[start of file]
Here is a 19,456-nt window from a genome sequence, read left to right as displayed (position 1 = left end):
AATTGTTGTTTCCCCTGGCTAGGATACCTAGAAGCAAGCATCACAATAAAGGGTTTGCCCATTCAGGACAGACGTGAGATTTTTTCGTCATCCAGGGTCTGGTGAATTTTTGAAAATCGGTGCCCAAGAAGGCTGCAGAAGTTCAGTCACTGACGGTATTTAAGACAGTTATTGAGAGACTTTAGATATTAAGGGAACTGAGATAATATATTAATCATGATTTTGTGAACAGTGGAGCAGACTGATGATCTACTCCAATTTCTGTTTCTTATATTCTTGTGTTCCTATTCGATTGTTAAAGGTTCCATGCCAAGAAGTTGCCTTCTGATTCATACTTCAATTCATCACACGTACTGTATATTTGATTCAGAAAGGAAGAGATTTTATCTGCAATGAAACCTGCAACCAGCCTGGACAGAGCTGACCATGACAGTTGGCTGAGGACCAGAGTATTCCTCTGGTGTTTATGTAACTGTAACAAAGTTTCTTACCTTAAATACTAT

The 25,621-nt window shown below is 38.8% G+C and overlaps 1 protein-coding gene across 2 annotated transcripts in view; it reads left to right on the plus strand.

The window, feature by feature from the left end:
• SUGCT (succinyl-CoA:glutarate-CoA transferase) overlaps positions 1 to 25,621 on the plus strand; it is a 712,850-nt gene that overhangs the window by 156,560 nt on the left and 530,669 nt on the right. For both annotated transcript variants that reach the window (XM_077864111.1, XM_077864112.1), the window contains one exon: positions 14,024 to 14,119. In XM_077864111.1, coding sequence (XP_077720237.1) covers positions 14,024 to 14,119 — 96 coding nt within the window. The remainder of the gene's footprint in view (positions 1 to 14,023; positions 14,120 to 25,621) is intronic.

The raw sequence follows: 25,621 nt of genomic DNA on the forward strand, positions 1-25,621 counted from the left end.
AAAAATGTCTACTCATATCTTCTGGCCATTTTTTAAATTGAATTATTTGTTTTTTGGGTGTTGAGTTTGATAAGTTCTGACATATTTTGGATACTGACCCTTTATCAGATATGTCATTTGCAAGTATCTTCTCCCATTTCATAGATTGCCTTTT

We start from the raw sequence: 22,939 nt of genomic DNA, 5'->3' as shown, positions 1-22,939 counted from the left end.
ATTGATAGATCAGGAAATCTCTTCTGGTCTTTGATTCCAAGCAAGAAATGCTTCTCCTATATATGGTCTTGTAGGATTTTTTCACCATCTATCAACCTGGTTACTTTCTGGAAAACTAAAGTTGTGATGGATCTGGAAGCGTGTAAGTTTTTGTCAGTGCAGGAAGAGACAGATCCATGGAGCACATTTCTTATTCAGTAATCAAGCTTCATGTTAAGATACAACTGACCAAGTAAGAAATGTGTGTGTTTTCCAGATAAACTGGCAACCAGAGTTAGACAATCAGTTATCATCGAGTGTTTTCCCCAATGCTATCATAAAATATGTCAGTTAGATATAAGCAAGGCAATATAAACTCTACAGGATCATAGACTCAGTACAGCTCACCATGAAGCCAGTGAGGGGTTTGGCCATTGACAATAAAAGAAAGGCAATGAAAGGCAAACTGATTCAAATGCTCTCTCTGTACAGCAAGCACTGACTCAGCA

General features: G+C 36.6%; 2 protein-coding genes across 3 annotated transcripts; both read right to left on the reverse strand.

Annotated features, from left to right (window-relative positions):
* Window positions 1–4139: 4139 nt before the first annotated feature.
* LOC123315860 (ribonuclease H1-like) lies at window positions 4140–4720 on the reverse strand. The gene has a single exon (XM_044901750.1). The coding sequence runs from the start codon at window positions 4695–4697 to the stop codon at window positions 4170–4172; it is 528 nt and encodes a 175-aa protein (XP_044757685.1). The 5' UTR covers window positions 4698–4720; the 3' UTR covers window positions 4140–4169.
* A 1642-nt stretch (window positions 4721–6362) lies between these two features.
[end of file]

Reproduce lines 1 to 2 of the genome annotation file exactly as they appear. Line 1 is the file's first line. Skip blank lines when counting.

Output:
Here is a 19,456-nt window from a genome sequence, read left to right as displayed (position 1 = left end):
AATTGTTGTTTCCCCTGGCTAGGATACCTAGAAGCAAGCATCACAATAAAGGGTTTGCCCATTCAGGACAGACGTGAGATTTTTTCGTCATCCAGGGTCTGGTGAATTTTTGAAAATCGGTGCCCAAGAAGGCTGCAGAAGTTCAGTCACTGACGGTATTTAAGACAGTTATTGAGAGACTTTAGATATTAAGGGAACTGAGATAATATATTAATCATGATTTTGTGAACAGTGGAGCAGACTGATGATCTACTCCAATTTCTGTTTCTTATATTCTTGTGTTCCTATTCGATTGTTAAAGGTTCCATGCCAAGAAGTTGCCTTCTGATTCATACTTCAATTCATCACACGTACTGTATATTTGATTCAGAAAGGAAGAGATTTTATCTGCAATGAAACCTGCAACCAGCCTGGACAGAGCTGACCATGACAGTTGGCTGAGGACCAGAGTATTCCTCTGGTGTTTATGTAACTGTAACAAAGTTTCTTACCTTAAATACTAT